depending on whether the extensions are non-reusable or reusable. If the definition exists in the target repository. Copying Plug-in Application Information When you copy a folder or deployment group. the copied extensions become non-reusable. If the definition does not exist in the target repository. see “Working with Metadata Extensions” on page 247. delete it. the Copy Wizard copies the extensions to the target repository and retains their values. the Copy Wizard copies the extensions to the target repository. Therefore.extension values might or might not be available in the target repository. You create non-reusable metadata extensions in the Designer or Workflow Manager. If the vendor domain does not exist in the target repository. the wizard retains the value of the metadata extension in the target repository. see “Working with Metadata Extensions” on page 247. The source folder or deployment group depends on a plug-in application in the following cases: 158 Chapter 8: Copying Folders and Deployment Groups . reusable metadata extensions. If the metadata extension contains a value. When you copy an object that contains vendor-defined metadata extensions. you can copy plug-in application information if the folder or deployment group depends on the plug-in application information. you can view them or change the values as you do with the other metadata extensions in that domain. or promote it to a reusable extension. ♦ For more information about reusable metadata extensions and domains. When you copy an object that contains user-defined. the Copy Wizard copies the extension to the target repository with the object. Non-Reusable Metadata Extensions Non-reusable metadata extensions apply to single objects such as one source definition or one session. the metadata extensions become available so you can view them and change their values. Vendor-defined extensions. such as all workflows or all Expression transformations. For more information about non-reusable metadata extensions. Reusable metadata extensions that you create exist in the User Defined Metadata domain. Reusable Metadata Extensions Reusable metadata extensions apply to all repository objects of a certain type. When you copy an object that contains a non-reusable metadata extension. You can edit it. The extension becomes nonreusable in the target repository. the extensions are not available in the target repository. the metadata extensions become part of that domain in the target repository. There are two types of reusable metadata extensions that you can copy: ♦ User-defined extensions. the copied extensions become reusable in the target repository. Reusable extensions that other applications create exist in the appropriate vendor domain. If you continue. you can cancel the copy or continue in the Copy Wizard. When you install the vendor application. If the vendor domain exists in the target repository.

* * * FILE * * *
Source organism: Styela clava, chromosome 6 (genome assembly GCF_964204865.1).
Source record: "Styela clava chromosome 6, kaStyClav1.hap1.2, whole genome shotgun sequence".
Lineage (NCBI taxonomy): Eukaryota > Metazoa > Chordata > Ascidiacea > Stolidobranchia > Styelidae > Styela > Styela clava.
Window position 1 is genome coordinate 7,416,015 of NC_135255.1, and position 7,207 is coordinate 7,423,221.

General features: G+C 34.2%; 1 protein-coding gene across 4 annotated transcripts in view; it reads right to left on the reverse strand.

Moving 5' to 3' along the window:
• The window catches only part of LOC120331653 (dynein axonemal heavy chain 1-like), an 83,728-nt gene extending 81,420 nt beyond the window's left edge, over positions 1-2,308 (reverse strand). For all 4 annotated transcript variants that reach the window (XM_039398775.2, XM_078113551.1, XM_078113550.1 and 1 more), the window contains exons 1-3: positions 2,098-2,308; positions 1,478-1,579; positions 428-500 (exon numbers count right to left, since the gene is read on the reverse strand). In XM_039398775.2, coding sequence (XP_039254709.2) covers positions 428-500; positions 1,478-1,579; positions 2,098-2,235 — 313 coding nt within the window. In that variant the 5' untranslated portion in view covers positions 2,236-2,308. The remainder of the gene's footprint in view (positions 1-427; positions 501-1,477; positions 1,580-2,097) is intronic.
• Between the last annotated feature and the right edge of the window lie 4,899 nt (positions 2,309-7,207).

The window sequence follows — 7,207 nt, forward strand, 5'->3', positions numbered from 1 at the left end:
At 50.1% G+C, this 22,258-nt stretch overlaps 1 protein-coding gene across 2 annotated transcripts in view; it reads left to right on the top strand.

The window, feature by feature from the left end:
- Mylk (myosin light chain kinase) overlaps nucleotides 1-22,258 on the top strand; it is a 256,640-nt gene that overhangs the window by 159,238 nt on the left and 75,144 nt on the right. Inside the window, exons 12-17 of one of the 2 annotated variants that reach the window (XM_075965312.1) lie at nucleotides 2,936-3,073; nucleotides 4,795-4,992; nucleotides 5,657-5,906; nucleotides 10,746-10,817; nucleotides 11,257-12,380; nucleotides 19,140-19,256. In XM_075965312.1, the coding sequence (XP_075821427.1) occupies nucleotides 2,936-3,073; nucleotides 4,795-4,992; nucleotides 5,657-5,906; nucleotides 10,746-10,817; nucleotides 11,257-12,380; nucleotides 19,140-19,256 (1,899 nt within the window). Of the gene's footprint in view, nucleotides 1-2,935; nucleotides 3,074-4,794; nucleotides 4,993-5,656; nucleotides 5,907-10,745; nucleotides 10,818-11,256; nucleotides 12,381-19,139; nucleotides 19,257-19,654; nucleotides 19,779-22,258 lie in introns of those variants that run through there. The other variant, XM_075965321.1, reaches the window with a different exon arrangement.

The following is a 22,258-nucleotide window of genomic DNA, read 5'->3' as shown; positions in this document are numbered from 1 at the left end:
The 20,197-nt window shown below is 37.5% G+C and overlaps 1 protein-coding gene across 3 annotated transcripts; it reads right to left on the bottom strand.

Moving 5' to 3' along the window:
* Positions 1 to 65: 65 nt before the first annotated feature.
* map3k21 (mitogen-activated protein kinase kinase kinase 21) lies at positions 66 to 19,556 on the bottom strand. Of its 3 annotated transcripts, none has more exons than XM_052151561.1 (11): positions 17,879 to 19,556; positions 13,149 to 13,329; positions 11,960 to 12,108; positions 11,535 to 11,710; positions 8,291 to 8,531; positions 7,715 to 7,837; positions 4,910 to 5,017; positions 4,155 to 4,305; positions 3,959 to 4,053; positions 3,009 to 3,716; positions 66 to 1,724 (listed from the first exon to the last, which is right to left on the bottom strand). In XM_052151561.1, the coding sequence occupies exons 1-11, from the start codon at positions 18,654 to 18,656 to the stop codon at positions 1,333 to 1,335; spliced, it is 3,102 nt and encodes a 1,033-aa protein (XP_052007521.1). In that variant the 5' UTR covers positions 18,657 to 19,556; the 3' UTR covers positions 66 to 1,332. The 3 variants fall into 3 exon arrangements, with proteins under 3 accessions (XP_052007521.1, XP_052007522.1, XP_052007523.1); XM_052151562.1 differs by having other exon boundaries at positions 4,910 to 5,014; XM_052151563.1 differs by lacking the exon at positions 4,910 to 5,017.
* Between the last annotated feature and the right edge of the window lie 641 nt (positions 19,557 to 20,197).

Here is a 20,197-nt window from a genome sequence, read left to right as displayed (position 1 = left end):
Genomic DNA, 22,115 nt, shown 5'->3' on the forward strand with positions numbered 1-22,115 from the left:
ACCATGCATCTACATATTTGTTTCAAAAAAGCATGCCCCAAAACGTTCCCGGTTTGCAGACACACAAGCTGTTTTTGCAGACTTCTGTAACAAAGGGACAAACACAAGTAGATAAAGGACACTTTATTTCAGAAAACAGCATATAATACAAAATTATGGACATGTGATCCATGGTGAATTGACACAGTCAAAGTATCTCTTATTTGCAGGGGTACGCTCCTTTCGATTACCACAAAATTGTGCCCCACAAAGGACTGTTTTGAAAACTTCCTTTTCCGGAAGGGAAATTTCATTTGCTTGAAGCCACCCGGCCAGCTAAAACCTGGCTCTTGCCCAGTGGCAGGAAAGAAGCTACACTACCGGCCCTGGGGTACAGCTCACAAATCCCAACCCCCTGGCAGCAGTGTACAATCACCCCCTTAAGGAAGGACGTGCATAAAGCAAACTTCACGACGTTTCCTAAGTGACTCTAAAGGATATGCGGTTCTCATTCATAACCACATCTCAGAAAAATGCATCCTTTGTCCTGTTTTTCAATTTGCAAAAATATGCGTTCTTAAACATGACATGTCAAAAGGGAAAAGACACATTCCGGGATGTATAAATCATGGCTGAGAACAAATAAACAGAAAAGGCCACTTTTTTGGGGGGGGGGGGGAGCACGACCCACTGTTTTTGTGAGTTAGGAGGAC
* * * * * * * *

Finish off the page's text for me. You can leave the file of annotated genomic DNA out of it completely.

The source folder contains a source or target with a plug-in application database type. Using the Copy Wizards 159 . The source folder uses plug-in application connections.♦ ♦ ♦ The source folder contains metadata extension values from a vendor-defined metadata domain.